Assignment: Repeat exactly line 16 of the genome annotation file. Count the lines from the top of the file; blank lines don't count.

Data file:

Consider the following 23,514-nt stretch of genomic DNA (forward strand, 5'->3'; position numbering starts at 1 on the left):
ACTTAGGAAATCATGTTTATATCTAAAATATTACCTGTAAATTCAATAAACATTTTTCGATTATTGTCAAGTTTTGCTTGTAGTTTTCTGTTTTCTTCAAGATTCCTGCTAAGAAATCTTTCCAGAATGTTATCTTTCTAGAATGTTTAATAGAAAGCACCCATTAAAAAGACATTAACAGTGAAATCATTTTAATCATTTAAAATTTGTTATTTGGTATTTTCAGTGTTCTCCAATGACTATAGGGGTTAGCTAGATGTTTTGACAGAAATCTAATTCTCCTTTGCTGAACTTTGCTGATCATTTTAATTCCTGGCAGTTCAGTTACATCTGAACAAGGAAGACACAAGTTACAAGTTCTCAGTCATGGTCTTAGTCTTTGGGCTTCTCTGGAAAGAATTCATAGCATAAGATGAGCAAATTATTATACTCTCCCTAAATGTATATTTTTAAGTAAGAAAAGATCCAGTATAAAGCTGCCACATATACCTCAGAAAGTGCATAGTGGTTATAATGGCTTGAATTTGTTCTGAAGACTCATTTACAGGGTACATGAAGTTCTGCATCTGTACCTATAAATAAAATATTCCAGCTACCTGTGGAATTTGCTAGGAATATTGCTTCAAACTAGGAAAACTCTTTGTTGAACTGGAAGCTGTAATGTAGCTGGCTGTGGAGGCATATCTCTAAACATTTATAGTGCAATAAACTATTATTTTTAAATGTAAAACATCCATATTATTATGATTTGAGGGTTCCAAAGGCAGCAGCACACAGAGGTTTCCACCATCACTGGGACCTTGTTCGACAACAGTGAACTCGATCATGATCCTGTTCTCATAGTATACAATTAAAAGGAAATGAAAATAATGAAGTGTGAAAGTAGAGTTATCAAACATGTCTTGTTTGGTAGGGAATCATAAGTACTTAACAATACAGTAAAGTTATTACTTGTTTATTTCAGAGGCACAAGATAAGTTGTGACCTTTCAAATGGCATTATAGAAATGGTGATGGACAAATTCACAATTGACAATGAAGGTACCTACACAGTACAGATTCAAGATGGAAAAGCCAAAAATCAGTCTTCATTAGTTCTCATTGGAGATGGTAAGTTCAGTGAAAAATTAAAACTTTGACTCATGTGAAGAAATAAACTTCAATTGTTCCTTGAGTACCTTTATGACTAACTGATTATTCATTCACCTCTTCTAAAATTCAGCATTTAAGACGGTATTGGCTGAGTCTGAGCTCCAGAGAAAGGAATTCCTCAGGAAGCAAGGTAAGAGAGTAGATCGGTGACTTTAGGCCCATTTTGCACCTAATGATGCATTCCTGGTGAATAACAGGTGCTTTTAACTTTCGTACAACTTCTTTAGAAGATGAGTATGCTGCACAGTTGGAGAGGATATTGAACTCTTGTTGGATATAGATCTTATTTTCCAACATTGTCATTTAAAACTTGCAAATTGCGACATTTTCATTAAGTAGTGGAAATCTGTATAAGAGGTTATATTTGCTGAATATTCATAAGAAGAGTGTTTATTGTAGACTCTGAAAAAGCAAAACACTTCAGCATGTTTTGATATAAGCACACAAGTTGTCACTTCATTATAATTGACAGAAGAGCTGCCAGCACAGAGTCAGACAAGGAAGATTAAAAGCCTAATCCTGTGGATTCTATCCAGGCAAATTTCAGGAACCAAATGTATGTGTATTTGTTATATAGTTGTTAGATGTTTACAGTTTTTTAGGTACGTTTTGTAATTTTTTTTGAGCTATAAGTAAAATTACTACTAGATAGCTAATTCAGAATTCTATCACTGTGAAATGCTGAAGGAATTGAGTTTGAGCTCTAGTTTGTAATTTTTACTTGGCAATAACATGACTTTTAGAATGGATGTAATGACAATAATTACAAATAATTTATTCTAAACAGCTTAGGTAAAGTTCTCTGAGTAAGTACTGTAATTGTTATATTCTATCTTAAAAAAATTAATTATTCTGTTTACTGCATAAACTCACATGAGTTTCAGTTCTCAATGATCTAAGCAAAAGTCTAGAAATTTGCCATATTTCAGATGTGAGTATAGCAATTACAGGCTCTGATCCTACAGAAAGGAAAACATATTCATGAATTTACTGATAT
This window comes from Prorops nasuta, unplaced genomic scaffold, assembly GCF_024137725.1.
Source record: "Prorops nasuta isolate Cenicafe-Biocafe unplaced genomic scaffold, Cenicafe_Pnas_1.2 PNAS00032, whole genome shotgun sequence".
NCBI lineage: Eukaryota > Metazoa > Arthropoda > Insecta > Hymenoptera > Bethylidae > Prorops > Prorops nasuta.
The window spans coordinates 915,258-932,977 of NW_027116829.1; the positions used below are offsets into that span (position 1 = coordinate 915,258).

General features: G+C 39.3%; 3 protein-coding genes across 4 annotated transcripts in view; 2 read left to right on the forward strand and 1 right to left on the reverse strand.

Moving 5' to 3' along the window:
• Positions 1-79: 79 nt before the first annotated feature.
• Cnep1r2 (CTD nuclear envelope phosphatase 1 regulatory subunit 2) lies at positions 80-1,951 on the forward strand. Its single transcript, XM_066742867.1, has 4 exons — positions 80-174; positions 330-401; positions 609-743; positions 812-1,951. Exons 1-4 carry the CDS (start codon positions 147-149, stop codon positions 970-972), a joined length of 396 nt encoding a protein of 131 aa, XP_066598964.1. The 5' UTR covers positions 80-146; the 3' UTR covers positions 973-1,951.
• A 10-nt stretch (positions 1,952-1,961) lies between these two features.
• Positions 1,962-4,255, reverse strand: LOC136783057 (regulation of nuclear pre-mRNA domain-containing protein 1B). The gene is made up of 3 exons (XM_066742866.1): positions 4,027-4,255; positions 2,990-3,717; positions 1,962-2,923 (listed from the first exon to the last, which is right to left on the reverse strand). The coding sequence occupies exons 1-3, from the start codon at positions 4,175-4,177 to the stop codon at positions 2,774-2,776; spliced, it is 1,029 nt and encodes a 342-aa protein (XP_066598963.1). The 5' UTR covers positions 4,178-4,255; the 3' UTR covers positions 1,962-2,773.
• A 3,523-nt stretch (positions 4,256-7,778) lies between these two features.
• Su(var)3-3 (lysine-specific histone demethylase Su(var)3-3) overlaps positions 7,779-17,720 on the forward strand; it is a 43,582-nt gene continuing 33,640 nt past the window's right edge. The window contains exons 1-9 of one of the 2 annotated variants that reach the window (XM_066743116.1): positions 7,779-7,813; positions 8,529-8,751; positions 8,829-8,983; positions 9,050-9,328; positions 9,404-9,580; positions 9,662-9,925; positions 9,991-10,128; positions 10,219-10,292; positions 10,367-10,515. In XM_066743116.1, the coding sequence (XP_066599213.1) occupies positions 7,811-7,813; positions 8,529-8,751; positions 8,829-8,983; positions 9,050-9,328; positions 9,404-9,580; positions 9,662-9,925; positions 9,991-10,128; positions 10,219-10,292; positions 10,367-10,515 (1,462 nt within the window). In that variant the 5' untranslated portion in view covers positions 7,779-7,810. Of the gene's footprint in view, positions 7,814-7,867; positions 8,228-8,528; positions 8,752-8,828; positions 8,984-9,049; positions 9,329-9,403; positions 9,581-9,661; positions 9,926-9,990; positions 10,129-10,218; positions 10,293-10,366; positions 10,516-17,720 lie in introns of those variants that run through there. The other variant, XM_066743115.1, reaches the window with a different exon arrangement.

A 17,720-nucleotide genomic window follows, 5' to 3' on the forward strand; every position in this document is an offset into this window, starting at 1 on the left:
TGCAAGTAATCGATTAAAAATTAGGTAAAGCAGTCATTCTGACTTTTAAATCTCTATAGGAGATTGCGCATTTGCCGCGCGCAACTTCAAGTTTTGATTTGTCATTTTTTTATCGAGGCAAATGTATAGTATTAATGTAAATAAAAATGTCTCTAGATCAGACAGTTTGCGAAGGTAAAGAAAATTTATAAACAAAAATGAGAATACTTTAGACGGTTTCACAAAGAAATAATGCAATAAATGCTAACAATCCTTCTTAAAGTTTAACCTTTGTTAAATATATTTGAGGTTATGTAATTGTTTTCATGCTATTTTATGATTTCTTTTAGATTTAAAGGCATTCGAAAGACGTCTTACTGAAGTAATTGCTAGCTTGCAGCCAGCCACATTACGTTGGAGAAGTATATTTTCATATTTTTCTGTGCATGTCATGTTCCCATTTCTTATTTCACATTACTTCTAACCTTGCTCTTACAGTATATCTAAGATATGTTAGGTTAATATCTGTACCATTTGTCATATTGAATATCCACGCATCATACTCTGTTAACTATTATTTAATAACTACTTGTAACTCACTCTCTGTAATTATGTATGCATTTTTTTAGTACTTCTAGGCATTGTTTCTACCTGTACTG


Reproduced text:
TGCAAGTAATCGATTAAAAATTAGGTAAAGCAGTCATTCTGACTTTTAAATCTCTATAGGAGATTGCGCATTTGCCGCGCGCAACTTCAAGTTTTGATTTGTCATTTTTTTATCGAGGCAAATGTATAGTATTAATGTAAATAAAAATGTCTCTAGATCAGACAGTTTGCGAAGGTAAAGAAAATTTATAAACAAAAATGAGAATACTTTAGACGGTTTCACAAAGAAATAATGCAATAAATGCTAACAATCCTTCTTAAAGTTTAACCTTTGTTAAATATATTTGAGGTTATGTAATTGTTTTCATGCTATTTTATGATTTCTTTTAGATTTAAAGGCATTCGAAAGACGTCTTACTGAAGTAATTGCTAGCTTGCAGCCAGCCACATTACGTTGGAGAAGTATATTTTCATATTTTTCTGTGCATGTCATGTTCCCATTTCTTATTTCACATTACTTCTAACCTTGCTCTTACAGTATATCTAAGATATGTTAGGTTAATATCTGTACCATTTGTCATATTGAATATCCACGCATCATACTCTGTTAACTATTATTTAATAACTACTTGTAACTCACTCTCTGTAATTATGTATGCATTTTTTTAGTACTTCTAGGCATTGTTTCTACCTGTACTG